One reason for minimizing Kiai usage is that issuing it will cause you to experience momentary freezing of your anatomy. While you might Kiai without this freezing action, freezing is hard to avoid. It takes time to recover your breath following a Kiai, so this limits the speed with which you can move from a Kiai moment to the following series of rapid nuanced movements-something we strive for in Tensoku Ryu. If you Kiai often, you will slow the cadence of your movements.

If you take part in tournaments, then you will find other practitioners often use the Kiai. It is what their instructors trained them to do. When practitioners perform Kata, you will find they either do not Kiai, or Kiai at every fresh angle or within each sequence in the form. They do this because they believe it proper. So we cannot fault them for following their instructor’s advice. But you may discern that most of these Kiai lack conviction and do not qualify for any of the benefits listed at the head of this article.

You will find another common use of Kiai in tournaments. If you take part in Kumite, or if you watch it, you will find practitioners who Kiai when they hope they may have scored a point. Practitioners use the Kiai in this way to confuse or intimidate the opponent and to suggest the judges should award a point. The hope is that the judges will reward a point even if the associated blow was not that effective. This can work, though judges may detect the pattern and then ignore any future Kiai.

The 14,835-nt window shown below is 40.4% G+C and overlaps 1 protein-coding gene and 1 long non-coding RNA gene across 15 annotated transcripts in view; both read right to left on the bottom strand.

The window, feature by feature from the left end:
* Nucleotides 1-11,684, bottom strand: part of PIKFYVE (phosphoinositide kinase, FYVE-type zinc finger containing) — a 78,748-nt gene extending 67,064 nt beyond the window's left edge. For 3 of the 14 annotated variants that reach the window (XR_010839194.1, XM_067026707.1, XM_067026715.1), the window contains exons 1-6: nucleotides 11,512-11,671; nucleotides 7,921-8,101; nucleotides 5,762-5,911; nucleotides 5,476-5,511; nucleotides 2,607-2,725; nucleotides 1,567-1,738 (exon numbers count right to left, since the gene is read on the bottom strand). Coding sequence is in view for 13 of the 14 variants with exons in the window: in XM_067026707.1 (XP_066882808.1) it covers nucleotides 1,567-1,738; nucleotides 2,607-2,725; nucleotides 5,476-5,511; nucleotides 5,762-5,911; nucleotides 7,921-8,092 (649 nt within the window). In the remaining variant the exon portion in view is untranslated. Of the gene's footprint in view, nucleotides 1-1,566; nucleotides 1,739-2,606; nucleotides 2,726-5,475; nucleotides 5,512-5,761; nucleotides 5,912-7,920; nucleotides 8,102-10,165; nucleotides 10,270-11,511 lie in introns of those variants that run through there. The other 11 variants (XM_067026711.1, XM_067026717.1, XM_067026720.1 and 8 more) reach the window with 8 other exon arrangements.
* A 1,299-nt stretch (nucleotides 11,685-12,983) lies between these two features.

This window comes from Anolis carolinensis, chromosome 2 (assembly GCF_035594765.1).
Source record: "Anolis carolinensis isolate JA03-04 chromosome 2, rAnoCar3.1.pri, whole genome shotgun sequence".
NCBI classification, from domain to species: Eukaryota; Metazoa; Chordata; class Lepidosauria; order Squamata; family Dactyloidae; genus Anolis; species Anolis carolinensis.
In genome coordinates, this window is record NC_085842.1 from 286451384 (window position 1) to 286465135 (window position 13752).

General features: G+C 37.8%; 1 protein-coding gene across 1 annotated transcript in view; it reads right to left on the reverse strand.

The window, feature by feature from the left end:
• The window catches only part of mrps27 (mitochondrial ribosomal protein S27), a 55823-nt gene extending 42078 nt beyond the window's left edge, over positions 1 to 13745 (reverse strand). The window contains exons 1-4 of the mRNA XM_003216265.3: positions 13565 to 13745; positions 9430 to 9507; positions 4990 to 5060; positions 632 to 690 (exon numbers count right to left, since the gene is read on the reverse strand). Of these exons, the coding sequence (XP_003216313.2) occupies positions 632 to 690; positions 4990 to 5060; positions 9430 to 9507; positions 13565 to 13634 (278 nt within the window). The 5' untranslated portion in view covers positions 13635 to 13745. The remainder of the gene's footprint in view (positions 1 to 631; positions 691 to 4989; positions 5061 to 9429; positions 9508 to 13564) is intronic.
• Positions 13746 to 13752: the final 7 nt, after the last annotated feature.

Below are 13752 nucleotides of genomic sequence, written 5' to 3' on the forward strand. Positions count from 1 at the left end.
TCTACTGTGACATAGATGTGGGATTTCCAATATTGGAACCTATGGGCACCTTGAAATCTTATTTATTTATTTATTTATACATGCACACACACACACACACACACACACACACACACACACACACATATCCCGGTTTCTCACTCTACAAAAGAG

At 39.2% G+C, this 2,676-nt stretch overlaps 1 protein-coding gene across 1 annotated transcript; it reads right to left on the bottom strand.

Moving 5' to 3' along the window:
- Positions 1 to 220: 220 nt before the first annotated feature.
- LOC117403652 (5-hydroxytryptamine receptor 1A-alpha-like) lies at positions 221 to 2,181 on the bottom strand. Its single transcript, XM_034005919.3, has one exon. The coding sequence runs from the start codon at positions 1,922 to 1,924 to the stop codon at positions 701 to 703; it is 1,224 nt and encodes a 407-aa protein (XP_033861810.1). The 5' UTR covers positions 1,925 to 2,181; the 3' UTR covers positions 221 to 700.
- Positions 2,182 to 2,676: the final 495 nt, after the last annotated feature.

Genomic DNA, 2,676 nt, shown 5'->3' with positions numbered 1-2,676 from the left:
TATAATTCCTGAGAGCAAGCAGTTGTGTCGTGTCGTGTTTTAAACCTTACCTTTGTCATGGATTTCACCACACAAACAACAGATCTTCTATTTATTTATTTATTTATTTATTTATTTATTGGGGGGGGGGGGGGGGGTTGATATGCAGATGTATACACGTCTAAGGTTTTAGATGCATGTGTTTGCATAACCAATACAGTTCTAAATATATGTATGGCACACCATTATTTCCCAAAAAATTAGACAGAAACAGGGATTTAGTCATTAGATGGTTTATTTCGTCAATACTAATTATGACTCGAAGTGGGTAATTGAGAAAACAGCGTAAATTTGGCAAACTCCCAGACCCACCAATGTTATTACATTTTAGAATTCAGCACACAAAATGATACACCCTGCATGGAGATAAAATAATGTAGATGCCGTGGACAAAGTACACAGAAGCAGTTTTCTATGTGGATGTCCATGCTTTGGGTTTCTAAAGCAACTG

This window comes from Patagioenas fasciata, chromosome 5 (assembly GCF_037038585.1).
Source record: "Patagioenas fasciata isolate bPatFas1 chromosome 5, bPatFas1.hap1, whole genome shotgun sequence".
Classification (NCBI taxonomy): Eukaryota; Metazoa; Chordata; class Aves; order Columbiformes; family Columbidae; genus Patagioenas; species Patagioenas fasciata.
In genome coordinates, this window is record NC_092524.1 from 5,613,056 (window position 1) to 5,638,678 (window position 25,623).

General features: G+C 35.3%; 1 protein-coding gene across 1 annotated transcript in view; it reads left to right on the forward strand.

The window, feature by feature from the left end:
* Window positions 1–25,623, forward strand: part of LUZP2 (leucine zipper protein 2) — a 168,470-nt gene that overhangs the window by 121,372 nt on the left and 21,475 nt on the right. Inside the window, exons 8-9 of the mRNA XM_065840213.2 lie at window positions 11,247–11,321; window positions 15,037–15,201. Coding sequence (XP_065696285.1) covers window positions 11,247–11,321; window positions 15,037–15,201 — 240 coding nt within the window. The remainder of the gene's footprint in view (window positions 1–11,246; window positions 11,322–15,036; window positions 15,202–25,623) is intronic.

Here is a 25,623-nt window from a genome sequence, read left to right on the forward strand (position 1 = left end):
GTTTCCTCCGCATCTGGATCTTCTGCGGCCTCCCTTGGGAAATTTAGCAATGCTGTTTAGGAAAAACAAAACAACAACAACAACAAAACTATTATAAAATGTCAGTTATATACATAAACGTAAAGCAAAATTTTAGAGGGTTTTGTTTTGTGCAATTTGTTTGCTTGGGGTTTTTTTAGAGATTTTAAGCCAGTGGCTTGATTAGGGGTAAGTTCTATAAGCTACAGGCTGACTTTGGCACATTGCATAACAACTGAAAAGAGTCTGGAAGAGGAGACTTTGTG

When you take part in tournament Kumite, you will find people who Kiai every time they engage you. You might handle this circumstance by moving out of the way to show the Kiai accompanies an ineffective strike, striking before your opponent can Kiai, or producing a Kiai at the moment you strike.

In a tournament, you should expect to hear and experience a Kiai from other practitioners. If you demonstrate a Kata at a tournament, then use a Kiai only at one or two specific points in your form, if you use Kiai at all. Do not concern yourself that others are using Kiai often. It is to their detriment as it often shows an amateur method of Kata performance. Limit any use of your Kiai to moments when it shows meaningful intent.

If you spar, then someone who uses a Kiai should not surprise or intimidate you. Expect it to happen and use the opponent’s need to Kiai against him or her. Note both that the Kiai can be predictable and that the Kiai often causes momentary freezing of the opponent. Use these behaviors for your benefit.

For your ranking examination, we do not expect you to Kiai much. We hope to see you use a Kiai in a few specific instances of your choosing. This might be in Kata or self-defense actions, but could be in any other areas of demonstration including kicks, hand strikes, or related skill areas. If you neglect to use a Kiai during a ranking examination you will not fail, but you may receive feedback regarding your need to focus more on using a Kiai. We do not put great emphasis on the Kiai, but we believe it has benefits that every student should experience.